Friday, February 3, 2017

Review: Packing for Mars: The Curious Science of Life in the Void by Mary Roach

Title: Packing for Mars: The Curious Science of Life in the Void 
Author: Mary Roach
Format: Hardcover
Publisher: W.W. Norton and Co.
Publish Date: August 2, 2010
Source: Library

What's the Story?:

From "Space is a world devoid of the things we need to live and thrive: air, gravity, hot showers, fresh produce, privacy, beer. Space exploration is in some ways an exploration of what it means to be human. How much can a person give up? How much weirdness can they take? What happens to you when you can’t walk for a year? have sex? smell flowers? What happens if you vomit in your helmet during a space walk? Is it possible for the human body to survive a bailout at 17,000 miles per hour?

To answer these questions, space agencies set up all manner of quizzical and startlingly bizarre space simulations. As Mary Roach discovers, it’s possible to preview space without ever leaving Earth. From the space shuttle training toilet to a crash test of NASA’s new space capsule (cadaver filling in for astronaut), Roach takes us on a surreally entertaining trip into the science of life in space and space on Earth."

My Two Cents:

"Packing for Mars" is yet another book by Mary Roach. Mary roach is definitely one of my favorite science writers. She has the ability to take a topic that on its face seems like it could get pretty technical and therefore pretty boring quickly and turn it into something that's accessible for anyone who is simply interested in science.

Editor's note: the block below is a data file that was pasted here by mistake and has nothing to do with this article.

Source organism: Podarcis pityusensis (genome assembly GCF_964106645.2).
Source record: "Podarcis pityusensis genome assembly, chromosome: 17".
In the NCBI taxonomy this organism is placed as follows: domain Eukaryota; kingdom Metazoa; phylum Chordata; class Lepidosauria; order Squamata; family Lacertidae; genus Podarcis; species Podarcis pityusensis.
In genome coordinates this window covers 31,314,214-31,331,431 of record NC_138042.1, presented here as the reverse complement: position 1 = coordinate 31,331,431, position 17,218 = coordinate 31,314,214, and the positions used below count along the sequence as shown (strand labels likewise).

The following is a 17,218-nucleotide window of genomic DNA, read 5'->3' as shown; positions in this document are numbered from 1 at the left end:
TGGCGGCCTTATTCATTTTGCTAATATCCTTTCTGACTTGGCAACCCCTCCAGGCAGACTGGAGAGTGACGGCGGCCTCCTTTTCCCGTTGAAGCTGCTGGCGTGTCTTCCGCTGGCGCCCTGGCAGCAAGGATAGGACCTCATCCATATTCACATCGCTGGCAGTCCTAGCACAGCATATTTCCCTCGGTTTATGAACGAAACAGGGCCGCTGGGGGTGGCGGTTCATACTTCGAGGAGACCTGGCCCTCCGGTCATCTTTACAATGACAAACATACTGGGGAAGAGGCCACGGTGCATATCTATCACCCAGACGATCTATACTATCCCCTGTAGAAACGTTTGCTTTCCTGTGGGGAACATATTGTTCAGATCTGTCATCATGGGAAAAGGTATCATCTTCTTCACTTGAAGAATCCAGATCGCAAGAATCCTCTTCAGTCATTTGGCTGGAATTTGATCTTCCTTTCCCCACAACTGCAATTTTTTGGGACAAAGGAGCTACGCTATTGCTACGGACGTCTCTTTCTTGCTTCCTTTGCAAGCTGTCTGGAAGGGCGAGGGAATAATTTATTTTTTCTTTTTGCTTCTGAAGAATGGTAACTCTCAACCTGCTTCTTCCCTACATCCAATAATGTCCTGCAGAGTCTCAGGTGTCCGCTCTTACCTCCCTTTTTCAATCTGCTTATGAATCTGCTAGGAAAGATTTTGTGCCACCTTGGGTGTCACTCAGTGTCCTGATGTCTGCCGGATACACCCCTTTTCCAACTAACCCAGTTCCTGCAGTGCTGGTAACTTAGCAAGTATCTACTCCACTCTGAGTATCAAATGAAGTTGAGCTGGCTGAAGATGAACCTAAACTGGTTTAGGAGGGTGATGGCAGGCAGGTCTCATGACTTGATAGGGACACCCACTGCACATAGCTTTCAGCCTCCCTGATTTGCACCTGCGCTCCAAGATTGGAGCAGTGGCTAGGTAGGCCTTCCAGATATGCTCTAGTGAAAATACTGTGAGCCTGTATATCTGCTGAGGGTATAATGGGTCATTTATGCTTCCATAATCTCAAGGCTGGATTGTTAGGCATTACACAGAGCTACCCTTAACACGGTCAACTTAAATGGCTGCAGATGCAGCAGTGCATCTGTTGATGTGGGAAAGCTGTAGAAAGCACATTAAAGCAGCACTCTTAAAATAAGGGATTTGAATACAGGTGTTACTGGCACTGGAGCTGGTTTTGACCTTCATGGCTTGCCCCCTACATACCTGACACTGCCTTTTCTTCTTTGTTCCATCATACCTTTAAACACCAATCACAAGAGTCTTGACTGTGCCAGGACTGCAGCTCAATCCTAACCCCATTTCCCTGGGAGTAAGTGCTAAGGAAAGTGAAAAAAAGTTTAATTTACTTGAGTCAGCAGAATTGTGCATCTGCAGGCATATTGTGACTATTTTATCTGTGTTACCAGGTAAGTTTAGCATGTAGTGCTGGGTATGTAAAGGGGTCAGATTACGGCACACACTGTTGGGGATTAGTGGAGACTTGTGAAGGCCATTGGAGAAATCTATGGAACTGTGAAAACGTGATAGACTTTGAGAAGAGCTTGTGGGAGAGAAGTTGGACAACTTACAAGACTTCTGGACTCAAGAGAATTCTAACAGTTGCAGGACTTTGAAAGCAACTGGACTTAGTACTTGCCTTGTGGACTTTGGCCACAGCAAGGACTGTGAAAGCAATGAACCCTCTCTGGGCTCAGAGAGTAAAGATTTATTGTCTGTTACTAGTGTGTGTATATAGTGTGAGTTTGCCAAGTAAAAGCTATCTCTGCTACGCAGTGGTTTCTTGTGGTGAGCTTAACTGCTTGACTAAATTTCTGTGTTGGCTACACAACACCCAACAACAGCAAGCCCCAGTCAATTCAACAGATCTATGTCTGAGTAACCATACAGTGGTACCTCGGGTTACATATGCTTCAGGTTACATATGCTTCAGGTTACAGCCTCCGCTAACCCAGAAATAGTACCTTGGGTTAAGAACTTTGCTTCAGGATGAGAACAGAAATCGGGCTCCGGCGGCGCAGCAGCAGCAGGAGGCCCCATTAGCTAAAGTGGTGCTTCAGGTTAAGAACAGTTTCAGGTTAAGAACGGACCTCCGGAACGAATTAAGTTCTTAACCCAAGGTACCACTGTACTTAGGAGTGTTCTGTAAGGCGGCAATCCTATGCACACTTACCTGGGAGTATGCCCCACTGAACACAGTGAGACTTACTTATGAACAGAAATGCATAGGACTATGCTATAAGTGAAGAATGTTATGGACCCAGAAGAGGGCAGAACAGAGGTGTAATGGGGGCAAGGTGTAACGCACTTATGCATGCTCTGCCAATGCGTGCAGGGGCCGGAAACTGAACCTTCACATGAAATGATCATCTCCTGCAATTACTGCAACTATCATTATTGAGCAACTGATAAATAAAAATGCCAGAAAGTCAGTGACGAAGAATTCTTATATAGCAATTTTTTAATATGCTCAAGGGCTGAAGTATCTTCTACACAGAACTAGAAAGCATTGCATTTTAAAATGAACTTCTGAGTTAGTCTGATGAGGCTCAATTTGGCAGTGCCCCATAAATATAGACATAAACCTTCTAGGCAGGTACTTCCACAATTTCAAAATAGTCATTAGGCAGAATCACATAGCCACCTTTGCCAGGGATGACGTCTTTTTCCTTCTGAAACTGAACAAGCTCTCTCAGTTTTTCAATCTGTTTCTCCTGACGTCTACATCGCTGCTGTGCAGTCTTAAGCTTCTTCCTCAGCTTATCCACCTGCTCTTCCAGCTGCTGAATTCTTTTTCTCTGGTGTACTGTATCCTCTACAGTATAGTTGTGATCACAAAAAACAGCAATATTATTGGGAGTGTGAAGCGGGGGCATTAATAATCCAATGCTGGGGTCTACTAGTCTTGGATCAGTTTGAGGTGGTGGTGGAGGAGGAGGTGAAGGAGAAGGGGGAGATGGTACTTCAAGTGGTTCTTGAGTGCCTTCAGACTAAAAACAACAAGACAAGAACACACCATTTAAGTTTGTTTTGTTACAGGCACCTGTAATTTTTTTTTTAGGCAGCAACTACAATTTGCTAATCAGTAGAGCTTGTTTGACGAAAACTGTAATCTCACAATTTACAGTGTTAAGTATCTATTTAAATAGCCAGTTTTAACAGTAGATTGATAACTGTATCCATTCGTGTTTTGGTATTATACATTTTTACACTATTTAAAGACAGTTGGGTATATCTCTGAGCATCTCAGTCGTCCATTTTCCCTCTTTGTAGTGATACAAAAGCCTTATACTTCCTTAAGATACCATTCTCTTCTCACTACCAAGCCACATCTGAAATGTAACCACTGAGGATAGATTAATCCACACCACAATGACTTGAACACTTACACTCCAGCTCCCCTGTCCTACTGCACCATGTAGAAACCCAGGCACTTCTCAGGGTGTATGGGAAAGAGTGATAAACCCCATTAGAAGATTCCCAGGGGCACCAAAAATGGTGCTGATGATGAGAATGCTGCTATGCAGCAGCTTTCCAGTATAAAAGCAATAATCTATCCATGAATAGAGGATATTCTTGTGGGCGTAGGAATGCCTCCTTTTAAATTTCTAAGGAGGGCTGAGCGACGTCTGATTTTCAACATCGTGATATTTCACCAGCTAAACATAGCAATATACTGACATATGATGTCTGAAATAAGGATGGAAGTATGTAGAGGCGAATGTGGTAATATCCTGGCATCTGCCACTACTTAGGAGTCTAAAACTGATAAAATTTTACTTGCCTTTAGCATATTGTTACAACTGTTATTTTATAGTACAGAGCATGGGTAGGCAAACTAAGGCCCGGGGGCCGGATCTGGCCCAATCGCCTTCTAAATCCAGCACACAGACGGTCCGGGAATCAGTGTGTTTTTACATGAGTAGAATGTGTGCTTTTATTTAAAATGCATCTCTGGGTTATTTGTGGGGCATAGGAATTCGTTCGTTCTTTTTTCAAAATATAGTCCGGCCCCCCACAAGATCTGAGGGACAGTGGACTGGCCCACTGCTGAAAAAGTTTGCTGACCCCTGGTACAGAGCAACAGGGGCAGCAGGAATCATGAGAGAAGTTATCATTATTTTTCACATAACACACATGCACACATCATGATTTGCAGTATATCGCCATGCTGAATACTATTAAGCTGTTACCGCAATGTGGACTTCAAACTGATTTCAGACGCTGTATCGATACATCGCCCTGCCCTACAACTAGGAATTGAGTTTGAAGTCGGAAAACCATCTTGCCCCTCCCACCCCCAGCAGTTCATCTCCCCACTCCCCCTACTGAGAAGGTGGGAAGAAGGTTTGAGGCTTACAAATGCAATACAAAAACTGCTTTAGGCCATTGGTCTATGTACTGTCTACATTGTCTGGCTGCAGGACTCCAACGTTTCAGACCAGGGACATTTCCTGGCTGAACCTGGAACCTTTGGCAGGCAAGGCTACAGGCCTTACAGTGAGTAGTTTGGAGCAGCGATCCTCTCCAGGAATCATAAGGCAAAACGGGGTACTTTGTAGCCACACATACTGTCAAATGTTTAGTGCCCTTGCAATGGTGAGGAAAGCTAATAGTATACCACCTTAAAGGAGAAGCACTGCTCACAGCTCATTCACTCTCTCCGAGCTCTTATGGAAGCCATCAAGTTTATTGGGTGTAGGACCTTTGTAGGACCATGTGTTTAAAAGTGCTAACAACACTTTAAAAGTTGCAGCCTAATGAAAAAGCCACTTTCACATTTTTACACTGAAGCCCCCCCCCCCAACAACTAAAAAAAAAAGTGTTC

In "Packing for Mars," Roach looks at all of the different things that NASA has done in order to take people and put them where they don't belong: space. As she puts it in the book, astronauts are merely an inconvenience for the NASA scientists. Without the astronauts they wouldn't have to to figure out how to keep people breathing and healthy. The human body is made up of a bunch of complicated systems that can easily go haywire when exposed to extreme environments and what would be a more extreme environment than space? 

Enter Roach's trademark style of going to infinity and beyond to explore all of the different aspects of what it takes to get people in space and keep them healthy enough to land them back down on earth. Roach relies on first-hand interviews in order to talk to a lot of the people who are on the front line of getting people up into space. As somebody who as a child wanted to be an astronaut, I found this book to be endlessly interesting! This was definitely a good read!



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